Elizabeth Lockwood is CBM’s UN Advocacy Officer based in New York. Elizabeth focuses on developing advocacy strategies to raise awareness, network, build capacity, and lobby for the rights of persons with disabilities at the UN level in relation to the UN Convention on the Rights of Persons with Disabilities and Inclusive Development. This post first appeared on the CBM International blog.
Even in a ‘developed’ country like the UK, disabled people are more likely to be poor than the able-bodied. Government figures show that about 20% of British families with at least one disabled member live in relative poverty compared to only 15% of other families.
There are two key reasons for this. Firstly, disability is an expensive business. Most significantly disabled people face extra costs due to their impairment. They may need to buy specialist equipment, they may have to carry out more laundry, they may need to use taxis because of inaccessible public transport or they may require an extra room to accommodate a personal assistant.
Secondly, it can be hard for disabled people to find paid work. Although there has been some progress, disabled people are still more likely to be unemployed than their non-disabled counterparts. While more than three-quarters of the British working-age non-disabled population are in employment, less than 50% of working-age disabled people have a job. As a result, many disabled people have to rely on benefits and, not surprisingly, have difficulty making ends meet.
I know from personal experience how difficult it can be to obtain employment. After graduating, I spent six months out of work and had to apply for more than 40 jobs before I managed to persuade an employer to recruit me. This was despite having a degree from Cambridge University and a postgraduate diploma. Fifteen years later, I have a rewarding, well-paid job. Like millions of other people, I have to cope with the daily challenges of living with a disability. However, I’m one of the lucky ones. At least I don’t have to cope with poverty as well.
A research report from the International Centre on Evidence in Disability (ICED) formed the basis of a discussion today with the UN Committee of Experts on the Convention on the Rights of Persons with Disabilities.
It was a pleasure for me to facilitate a dialogue between the Committee and Dr Hannah Kuper, co-director of the ICED at the London School of Hygiene and Tropical Medicine on their recent research report ’The costs of exclusion and the gains of inclusion of persons with disabilities‘.
The first part of the research provides the evidence of the link between poverty and disability, described by Dr Kuper as ‘strong as the evidence between lung cancer and smoking’.
The second part of the research looks at three sectors, namely; health, education and employment, providing evidence from low and middle income countries on the costs of exclusion and the gains of inclusion of persons with disabilities…
Did you know that In Bangladesh, reductions in wage earnings attributed to lower levels of education among people with disabilities and their child caregivers were estimated to cost the economy US$54 million per year?
Or that the inclusion of people with sensory or physical impairments in schools in Nepal was estimated to generate wage returns of 20%?
Read more of this wonderful research, and disseminate it to the people who listen to economic arguments, but always ask for the evidence!
On Sunday 21 September, more than 300,000 marchers flooded the streets of New York City making it the largest climate change march in history and putting this important issue on the top of the global agenda. In addition, in conjunction to the opening of the 69th UN General Assembly, Secretary-General Ban Ki-moon hosted the UN Climate Summit on Tuesday, 23 September. It was lovely timing since it was also the Fall Equinox (Spring Equinox for my friends in the Southern Hemisphere – !Hola Uruguay!)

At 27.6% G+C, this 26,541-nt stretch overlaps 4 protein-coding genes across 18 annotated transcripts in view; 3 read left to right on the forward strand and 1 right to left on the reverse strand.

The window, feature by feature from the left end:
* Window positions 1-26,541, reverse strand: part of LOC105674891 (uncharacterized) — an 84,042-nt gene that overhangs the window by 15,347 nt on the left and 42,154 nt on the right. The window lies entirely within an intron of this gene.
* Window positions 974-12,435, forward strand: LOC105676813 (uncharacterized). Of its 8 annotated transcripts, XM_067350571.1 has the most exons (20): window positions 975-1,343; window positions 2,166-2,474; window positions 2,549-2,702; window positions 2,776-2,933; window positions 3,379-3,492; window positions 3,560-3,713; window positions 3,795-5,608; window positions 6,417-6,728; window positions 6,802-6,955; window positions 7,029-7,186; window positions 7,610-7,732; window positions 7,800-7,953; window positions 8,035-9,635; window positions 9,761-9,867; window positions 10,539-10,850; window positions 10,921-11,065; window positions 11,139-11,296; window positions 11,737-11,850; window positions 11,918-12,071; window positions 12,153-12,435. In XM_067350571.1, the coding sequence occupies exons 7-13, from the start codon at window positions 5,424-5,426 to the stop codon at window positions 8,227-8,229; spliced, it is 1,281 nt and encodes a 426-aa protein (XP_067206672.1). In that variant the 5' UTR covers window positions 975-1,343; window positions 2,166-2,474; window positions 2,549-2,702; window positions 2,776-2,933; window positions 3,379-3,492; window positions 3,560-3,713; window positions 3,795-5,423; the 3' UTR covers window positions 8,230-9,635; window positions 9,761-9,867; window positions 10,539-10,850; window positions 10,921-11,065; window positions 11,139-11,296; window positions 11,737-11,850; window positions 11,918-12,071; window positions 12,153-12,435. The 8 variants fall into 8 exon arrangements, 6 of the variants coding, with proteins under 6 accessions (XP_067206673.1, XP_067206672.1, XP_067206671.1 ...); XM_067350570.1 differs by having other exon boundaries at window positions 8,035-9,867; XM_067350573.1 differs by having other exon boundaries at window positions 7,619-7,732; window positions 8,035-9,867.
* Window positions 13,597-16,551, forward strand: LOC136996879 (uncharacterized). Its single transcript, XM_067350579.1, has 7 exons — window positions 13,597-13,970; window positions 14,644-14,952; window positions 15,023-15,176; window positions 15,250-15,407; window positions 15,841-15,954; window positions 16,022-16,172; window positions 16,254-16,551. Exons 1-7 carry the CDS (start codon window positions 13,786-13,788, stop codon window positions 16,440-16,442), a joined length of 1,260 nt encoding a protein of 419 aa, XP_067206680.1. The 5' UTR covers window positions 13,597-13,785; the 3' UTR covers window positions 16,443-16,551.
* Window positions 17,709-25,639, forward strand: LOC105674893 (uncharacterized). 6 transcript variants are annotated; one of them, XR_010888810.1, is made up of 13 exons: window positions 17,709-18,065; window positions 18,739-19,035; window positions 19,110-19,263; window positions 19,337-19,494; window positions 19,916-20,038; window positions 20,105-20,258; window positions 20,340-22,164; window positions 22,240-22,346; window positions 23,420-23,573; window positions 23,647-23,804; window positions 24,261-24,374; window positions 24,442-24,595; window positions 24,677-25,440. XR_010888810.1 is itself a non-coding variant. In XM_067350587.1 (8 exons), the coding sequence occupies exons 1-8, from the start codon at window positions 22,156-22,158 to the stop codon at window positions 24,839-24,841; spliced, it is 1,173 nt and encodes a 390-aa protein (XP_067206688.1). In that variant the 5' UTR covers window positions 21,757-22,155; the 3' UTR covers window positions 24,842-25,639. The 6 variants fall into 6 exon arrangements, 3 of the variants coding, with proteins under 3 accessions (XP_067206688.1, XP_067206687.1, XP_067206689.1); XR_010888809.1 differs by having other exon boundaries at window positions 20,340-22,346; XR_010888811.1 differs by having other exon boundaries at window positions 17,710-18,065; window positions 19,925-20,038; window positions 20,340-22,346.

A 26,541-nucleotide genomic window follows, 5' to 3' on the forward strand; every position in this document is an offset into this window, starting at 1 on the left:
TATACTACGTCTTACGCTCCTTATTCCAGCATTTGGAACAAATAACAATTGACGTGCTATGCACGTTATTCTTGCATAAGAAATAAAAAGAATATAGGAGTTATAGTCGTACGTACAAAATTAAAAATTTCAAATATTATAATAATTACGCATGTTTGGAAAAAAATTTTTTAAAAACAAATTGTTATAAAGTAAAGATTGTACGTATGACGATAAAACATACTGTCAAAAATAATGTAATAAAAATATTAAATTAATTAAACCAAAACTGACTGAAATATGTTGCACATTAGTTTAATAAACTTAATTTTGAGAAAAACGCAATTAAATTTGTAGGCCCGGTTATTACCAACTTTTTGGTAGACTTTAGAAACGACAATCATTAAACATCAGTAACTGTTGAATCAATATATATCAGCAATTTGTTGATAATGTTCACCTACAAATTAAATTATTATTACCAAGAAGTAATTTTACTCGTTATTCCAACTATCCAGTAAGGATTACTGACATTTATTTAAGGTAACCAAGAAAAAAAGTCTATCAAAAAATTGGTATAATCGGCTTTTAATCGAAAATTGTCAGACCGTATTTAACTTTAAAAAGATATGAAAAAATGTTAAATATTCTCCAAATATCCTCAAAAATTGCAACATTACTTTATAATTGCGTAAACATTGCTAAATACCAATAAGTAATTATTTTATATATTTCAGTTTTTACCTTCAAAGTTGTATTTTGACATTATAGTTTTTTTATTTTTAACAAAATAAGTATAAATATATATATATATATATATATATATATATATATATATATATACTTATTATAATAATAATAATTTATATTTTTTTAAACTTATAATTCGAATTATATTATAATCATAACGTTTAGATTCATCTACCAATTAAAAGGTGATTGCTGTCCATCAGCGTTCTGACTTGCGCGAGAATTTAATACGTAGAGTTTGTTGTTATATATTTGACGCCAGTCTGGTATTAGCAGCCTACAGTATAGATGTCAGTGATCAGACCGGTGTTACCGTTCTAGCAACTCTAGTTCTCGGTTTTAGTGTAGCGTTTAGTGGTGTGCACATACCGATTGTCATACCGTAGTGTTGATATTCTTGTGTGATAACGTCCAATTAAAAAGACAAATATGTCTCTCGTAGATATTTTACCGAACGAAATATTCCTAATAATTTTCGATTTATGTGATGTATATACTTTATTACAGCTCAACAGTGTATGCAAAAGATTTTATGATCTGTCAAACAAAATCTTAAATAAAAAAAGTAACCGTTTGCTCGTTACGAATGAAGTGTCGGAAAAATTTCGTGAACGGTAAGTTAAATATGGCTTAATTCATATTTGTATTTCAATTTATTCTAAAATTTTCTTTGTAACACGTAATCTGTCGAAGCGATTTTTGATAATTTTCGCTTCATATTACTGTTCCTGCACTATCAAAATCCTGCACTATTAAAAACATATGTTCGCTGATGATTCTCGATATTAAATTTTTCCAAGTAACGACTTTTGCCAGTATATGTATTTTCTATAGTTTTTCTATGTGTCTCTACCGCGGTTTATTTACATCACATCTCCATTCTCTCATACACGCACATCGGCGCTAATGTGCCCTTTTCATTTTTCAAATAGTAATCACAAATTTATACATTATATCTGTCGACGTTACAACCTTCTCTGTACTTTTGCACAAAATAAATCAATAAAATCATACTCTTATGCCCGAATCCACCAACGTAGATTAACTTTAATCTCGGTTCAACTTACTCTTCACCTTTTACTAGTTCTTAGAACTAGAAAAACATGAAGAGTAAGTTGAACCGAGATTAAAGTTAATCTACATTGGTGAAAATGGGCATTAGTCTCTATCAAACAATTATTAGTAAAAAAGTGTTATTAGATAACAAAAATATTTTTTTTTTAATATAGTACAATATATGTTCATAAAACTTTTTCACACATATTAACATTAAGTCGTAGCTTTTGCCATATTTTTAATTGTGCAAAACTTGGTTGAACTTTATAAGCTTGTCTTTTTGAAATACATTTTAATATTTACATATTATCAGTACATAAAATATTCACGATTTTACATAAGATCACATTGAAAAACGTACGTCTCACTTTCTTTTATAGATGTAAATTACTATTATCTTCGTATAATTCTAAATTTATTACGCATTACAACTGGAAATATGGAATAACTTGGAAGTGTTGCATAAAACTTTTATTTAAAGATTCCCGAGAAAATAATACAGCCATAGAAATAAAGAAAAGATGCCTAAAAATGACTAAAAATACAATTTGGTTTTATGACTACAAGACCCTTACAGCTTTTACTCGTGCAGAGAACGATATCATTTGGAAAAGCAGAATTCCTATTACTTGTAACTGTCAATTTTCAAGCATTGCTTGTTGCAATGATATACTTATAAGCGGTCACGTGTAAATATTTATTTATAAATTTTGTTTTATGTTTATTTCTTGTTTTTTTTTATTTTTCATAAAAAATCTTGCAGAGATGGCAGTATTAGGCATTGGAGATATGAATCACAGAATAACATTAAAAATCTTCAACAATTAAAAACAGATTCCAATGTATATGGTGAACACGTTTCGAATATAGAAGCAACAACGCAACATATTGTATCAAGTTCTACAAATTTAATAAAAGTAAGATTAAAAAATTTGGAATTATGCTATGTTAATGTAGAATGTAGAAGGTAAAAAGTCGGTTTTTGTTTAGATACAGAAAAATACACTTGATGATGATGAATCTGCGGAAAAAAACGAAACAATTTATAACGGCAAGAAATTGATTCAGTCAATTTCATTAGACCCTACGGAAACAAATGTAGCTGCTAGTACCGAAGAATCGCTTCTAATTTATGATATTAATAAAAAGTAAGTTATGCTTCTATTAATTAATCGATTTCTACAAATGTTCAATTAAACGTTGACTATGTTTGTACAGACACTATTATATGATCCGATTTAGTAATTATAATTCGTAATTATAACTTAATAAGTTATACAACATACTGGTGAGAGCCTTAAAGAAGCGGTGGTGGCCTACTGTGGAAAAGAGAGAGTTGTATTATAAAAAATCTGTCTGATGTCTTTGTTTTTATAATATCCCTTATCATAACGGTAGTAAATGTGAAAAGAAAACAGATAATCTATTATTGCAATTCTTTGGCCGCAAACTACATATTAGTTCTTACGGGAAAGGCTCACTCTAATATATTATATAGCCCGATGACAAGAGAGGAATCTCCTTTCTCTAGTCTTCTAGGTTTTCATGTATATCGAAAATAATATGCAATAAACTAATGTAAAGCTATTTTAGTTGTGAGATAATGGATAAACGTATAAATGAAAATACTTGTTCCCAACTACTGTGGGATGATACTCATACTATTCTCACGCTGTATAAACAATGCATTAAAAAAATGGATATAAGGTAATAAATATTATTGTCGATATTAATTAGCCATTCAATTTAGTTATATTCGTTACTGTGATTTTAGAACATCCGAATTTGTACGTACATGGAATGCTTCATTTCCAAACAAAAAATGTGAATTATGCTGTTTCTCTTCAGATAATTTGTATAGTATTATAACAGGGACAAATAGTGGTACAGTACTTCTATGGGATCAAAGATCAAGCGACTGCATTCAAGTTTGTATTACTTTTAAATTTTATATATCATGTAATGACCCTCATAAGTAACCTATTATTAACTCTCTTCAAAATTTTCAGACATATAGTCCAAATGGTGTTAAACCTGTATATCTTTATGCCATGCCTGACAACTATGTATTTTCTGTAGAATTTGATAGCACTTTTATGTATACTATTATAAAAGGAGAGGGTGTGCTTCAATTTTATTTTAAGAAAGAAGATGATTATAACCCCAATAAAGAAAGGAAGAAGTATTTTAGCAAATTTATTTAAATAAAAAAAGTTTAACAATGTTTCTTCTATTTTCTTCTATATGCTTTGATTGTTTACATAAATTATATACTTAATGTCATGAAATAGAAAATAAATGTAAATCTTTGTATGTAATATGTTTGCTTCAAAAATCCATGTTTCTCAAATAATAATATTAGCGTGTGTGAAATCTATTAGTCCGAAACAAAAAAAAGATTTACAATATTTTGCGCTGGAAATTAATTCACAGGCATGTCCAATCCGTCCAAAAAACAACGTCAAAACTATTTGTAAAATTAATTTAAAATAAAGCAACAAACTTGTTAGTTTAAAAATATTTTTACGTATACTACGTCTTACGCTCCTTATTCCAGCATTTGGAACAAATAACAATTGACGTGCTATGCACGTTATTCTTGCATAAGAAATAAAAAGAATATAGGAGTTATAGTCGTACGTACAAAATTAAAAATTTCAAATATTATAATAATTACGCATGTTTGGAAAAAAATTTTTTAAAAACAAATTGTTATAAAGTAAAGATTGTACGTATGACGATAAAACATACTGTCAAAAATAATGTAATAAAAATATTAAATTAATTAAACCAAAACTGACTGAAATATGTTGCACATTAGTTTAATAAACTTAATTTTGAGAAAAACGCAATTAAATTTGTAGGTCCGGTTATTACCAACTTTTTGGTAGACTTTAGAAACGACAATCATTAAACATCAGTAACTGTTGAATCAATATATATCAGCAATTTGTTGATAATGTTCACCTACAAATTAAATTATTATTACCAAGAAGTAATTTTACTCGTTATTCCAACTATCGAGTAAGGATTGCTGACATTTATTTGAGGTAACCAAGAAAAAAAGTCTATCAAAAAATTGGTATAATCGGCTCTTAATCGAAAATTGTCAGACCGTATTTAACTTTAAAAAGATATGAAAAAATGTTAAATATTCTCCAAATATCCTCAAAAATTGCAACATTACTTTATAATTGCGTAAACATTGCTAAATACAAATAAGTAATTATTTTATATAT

Due to this high-level event, climate change has been a pervasive topic at the UN and in NYC and this theme will continue to be important as the post-2015 development agenda progresses. One example is that the newly appointed President of General Assembly, Sam Kutesa, will hold a High-level Event on Combating Climate Change in June 2015.
With this increased emphasis on climate change and related disaster risk reduction (DRR) – in the post-2015 process, it is crucial that persons with disabilities are included in these conversations, debates and initiatives. Why is this important?
It is important because weather-related disasters are increasing in number and severity and the number of people affected by them has risen. Disasters and their aftermath have a huge impact on persons with disabilities who are among the most vulnerable in an emergency, sustaining disproportionately higher rates of morbidity and mortality, and at the same time being among those least able to access emergency support. For example, research indicates that the mortality rate among persons with disabilities was twice that of the rest of the population during the 2011 Japan earthquake and tsunami (UN, 2013). Moreover, for every person that dies during a disaster, it is estimated that three people sustain an injury, many causing long-term disabilities, such as the case in Haiti after the 2010 earthquake in which approximately 200,000 people are expected to live with long-term disabilities as a result of injuries (UN Enable, 2013).
Persons with disabilities are often forgotten, and most likely to be abandoned during disasters (DiDRRN, 2013)as well as more likely to be invisible and overlooked in emergency relief operations (Choy, 2009). When the emergency hits they may have difficulty reaching safe areas, become separated from family and friends which is a key to survival and coping, have trouble accessing vital emergency information, or lose assistive devices such as wheelchairs, crutches, prostheses, white canes or hearing aids. In addition, moving and transferring persons with disabilities requires handling techniques to avoid injury or further injury. Yet, the first-ever UN global survey of persons living with disabilities and how they cope with disasters indicates that the percentage of those with disabilities who could evacuate with no difficulty almost doubles if they were given sufficient time. This underlines the importance of early warning systems and ensuring that warnings reach all members of the community regardless of any mobility or communication barriers (UNISDR, 2013).